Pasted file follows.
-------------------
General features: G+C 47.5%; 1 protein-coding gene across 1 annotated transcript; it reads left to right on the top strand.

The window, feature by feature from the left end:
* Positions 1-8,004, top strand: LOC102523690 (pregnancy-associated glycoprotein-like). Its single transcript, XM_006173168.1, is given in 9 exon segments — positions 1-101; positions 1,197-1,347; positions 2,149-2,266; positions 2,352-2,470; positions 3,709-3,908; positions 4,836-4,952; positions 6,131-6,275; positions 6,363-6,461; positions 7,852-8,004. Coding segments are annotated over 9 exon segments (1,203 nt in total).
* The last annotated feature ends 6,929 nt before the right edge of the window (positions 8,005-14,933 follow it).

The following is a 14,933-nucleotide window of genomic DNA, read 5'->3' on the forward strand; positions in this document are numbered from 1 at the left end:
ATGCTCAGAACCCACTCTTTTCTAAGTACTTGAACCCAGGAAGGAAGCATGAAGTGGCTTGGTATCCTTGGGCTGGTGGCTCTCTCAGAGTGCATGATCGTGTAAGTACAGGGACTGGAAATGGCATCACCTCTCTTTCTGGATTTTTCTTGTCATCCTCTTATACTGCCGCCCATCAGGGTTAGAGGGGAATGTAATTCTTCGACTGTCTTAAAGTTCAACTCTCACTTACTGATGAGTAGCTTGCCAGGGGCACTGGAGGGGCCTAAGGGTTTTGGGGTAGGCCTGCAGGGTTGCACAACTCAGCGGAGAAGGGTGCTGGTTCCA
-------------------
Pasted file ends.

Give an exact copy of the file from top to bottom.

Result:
General features: G+C 47.5%; 1 protein-coding gene across 1 annotated transcript; it reads left to right on the top strand.

The window, feature by feature from the left end:
* Positions 1-8,004, top strand: LOC102523690 (pregnancy-associated glycoprotein-like). Its single transcript, XM_006173168.1, is given in 9 exon segments — positions 1-101; positions 1,197-1,347; positions 2,149-2,266; positions 2,352-2,470; positions 3,709-3,908; positions 4,836-4,952; positions 6,131-6,275; positions 6,363-6,461; positions 7,852-8,004. Coding segments are annotated over 9 exon segments (1,203 nt in total).
* The last annotated feature ends 6,929 nt before the right edge of the window (positions 8,005-14,933 follow it).

The following is a 14,933-nucleotide window of genomic DNA, read 5'->3' on the forward strand; positions in this document are numbered from 1 at the left end:
ATGCTCAGAACCCACTCTTTTCTAAGTACTTGAACCCAGGAAGGAAGCATGAAGTGGCTTGGTATCCTTGGGCTGGTGGCTCTCTCAGAGTGCATGATCGTGTAAGTACAGGGACTGGAAATGGCATCACCTCTCTTTCTGGATTTTTCTTGTCATCCTCTTATACTGCCGCCCATCAGGGTTAGAGGGGAATGTAATTCTTCGACTGTCTTAAAGTTCAACTCTCACTTACTGATGAGTAGCTTGCCAGGGGCACTGGAGGGGCCTAAGGGTTTTGGGGTAGGCCTGCAGGGTTGCACAACTCAGCGGAGAAGGGTGCTGGTTCCA